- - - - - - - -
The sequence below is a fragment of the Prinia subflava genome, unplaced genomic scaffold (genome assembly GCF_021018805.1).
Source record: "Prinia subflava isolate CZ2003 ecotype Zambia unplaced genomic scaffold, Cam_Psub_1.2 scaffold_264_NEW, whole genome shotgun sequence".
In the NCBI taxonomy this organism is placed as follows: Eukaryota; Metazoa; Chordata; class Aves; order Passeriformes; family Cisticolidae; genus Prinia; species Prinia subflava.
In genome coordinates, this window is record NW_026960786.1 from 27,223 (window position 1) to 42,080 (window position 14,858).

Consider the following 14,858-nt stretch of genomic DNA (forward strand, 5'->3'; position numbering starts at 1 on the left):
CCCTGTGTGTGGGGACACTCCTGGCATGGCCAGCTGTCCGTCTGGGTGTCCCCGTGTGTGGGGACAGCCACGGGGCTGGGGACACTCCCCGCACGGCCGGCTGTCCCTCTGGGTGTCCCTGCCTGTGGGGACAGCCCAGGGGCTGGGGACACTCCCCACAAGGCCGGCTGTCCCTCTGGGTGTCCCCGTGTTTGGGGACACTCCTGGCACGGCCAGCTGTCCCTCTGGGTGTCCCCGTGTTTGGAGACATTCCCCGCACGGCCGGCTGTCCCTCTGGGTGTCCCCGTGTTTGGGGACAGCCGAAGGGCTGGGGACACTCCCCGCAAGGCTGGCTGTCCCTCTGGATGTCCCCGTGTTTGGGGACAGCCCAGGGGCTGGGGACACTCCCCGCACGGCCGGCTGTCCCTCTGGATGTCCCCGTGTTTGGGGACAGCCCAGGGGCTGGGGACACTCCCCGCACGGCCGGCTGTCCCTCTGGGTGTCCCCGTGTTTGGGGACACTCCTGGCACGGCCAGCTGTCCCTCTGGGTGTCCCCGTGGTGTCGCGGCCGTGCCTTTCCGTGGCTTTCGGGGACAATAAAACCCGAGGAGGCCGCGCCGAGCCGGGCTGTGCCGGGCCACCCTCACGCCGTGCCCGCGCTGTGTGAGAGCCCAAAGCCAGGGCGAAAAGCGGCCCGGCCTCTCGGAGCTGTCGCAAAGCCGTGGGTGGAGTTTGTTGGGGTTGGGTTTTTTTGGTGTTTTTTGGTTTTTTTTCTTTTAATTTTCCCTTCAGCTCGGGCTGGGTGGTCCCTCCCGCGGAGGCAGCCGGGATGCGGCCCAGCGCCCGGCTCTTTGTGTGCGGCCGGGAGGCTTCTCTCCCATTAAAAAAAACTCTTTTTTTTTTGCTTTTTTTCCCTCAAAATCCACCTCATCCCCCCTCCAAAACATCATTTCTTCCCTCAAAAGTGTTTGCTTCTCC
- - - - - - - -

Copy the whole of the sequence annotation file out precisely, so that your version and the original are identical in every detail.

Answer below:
The sequence below is a fragment of the Prinia subflava genome, unplaced genomic scaffold (genome assembly GCF_021018805.1).
Source record: "Prinia subflava isolate CZ2003 ecotype Zambia unplaced genomic scaffold, Cam_Psub_1.2 scaffold_264_NEW, whole genome shotgun sequence".
In the NCBI taxonomy this organism is placed as follows: Eukaryota; Metazoa; Chordata; class Aves; order Passeriformes; family Cisticolidae; genus Prinia; species Prinia subflava.
In genome coordinates, this window is record NW_026960786.1 from 27,223 (window position 1) to 42,080 (window position 14,858).

Consider the following 14,858-nt stretch of genomic DNA (forward strand, 5'->3'; position numbering starts at 1 on the left):
CCCTGTGTGTGGGGACACTCCTGGCATGGCCAGCTGTCCGTCTGGGTGTCCCCGTGTGTGGGGACAGCCACGGGGCTGGGGACACTCCCCGCACGGCCGGCTGTCCCTCTGGGTGTCCCTGCCTGTGGGGACAGCCCAGGGGCTGGGGACACTCCCCACAAGGCCGGCTGTCCCTCTGGGTGTCCCCGTGTTTGGGGACACTCCTGGCACGGCCAGCTGTCCCTCTGGGTGTCCCCGTGTTTGGAGACATTCCCCGCACGGCCGGCTGTCCCTCTGGGTGTCCCCGTGTTTGGGGACAGCCGAAGGGCTGGGGACACTCCCCGCAAGGCTGGCTGTCCCTCTGGATGTCCCCGTGTTTGGGGACAGCCCAGGGGCTGGGGACACTCCCCGCACGGCCGGCTGTCCCTCTGGATGTCCCCGTGTTTGGGGACAGCCCAGGGGCTGGGGACACTCCCCGCACGGCCGGCTGTCCCTCTGGGTGTCCCCGTGTTTGGGGACACTCCTGGCACGGCCAGCTGTCCCTCTGGGTGTCCCCGTGGTGTCGCGGCCGTGCCTTTCCGTGGCTTTCGGGGACAATAAAACCCGAGGAGGCCGCGCCGAGCCGGGCTGTGCCGGGCCACCCTCACGCCGTGCCCGCGCTGTGTGAGAGCCCAAAGCCAGGGCGAAAAGCGGCCCGGCCTCTCGGAGCTGTCGCAAAGCCGTGGGTGGAGTTTGTTGGGGTTGGGTTTTTTTGGTGTTTTTTGGTTTTTTTTCTTTTAATTTTCCCTTCAGCTCGGGCTGGGTGGTCCCTCCCGCGGAGGCAGCCGGGATGCGGCCCAGCGCCCGGCTCTTTGTGTGCGGCCGGGAGGCTTCTCTCCCATTAAAAAAAACTCTTTTTTTTTTGCTTTTTTTCCCTCAAAATCCACCTCATCCCCCCTCCAAAACATCATTTCTTCCCTCAAAAGTGTTTGCTTCTCC